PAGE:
It sounds bleak and I suppose it was, particularly on the days when it got so cold you couldn’t feel your feet at half-time, but I decided I didn’t want to be an armchair fan. I wanted to experience football in person: the luminous green pitch under the floodlights, players screaming insults at the ref, the cars they used to drive around the pitch at half-time (just in case you fancied a Ford Granada with your Yorkie), the flying mud that had a habit of landing in your Pot Noodle and the smell of deep heat – the latter mixing with the lingering stench of stale shit from a ruptured drain beneath my seat to produce a noxious, woozy cocktail.
But non-league, often a hermetically sealed provincial bubble, skews your perception of football. In the nascent Premiership, football was changing forever as money flowed into the game in unprecedented quantities. My club, meanwhile, remained a quaint anachronism on the fringes, characterised by its cheerful innocence, a steadfast refusal to tarmac the car park and a Dickensian approach to filing (we were once denied promotion when the general manager forgot to send the right forms off, which in hindsight makes us seem even more adorable).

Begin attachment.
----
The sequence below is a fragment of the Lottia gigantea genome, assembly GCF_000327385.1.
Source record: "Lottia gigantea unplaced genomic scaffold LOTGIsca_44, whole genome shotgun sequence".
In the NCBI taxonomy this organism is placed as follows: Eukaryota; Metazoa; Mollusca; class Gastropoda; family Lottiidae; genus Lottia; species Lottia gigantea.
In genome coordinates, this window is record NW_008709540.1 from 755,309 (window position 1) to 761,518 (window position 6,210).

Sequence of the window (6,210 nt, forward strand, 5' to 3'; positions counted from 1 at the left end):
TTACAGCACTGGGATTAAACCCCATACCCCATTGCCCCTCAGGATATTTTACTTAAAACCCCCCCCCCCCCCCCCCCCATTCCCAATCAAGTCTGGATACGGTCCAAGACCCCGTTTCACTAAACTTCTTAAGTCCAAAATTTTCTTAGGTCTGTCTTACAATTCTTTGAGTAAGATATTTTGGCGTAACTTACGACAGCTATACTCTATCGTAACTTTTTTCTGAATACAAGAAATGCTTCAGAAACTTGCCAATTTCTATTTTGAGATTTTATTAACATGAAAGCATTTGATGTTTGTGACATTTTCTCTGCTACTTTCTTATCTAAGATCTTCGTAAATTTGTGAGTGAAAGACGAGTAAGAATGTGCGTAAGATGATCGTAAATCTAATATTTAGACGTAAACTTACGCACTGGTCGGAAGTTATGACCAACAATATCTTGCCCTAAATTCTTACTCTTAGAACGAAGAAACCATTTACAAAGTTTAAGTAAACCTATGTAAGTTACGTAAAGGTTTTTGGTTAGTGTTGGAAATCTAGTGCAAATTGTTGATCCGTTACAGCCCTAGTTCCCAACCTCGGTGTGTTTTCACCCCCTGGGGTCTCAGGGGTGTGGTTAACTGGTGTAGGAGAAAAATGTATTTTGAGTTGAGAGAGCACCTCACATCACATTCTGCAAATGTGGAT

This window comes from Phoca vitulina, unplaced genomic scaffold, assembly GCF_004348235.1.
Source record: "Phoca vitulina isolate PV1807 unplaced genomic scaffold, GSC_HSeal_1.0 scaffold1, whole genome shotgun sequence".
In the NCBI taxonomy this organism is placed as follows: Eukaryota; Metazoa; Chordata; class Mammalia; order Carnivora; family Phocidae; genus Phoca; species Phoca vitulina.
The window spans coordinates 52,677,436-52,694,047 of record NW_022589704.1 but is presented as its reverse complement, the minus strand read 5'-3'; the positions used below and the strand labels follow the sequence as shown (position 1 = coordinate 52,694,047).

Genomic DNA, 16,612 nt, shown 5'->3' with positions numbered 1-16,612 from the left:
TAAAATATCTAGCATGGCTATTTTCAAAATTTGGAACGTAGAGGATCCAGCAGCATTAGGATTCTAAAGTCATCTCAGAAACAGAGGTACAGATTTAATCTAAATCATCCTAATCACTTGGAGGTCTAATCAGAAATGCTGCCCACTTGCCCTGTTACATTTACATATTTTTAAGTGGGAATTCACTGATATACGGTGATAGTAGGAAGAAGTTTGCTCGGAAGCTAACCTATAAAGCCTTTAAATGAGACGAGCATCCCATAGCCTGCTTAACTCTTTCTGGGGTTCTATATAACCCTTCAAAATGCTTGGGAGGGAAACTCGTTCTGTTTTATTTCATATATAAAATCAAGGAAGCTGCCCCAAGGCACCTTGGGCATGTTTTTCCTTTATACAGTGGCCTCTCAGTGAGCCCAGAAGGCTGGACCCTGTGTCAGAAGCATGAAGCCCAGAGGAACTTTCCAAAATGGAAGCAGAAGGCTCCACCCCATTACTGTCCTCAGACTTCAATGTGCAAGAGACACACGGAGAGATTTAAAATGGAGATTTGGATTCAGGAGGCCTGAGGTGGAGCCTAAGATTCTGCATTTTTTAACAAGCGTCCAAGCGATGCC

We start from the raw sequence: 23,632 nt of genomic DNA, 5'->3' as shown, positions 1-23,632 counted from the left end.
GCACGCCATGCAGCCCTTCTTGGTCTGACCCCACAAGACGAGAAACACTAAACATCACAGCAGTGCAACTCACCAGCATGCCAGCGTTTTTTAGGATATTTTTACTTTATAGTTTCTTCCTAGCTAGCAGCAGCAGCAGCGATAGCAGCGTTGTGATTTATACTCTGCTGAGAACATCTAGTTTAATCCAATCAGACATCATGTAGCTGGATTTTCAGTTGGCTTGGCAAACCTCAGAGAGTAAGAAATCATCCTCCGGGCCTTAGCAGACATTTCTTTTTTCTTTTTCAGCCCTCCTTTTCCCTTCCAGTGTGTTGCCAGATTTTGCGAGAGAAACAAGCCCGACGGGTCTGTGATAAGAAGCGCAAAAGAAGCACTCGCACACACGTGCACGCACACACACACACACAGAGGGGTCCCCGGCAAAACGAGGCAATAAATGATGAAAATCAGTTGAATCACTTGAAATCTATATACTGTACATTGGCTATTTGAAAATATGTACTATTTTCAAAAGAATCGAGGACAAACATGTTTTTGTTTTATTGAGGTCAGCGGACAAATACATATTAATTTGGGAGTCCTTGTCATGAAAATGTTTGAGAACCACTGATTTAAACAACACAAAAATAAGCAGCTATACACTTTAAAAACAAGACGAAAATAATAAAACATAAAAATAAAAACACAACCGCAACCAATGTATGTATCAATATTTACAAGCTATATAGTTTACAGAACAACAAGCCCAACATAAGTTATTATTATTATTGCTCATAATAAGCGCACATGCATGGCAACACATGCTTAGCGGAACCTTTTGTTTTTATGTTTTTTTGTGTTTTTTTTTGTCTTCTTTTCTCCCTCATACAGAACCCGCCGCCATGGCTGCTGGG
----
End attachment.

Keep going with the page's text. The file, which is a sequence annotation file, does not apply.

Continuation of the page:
Boston were crap, no-one knew who they were and that broken drain really did stink, but they were my team.
They were also, as it turned out, a team living on the edge. York Street is an old-fashioned stadium in an old-fashioned location, a short walk from the town centre, sitting on land worth too much money for the club to not draw attention from the wrong kind of people, normally perma-tanned businessmen of dubious provenance.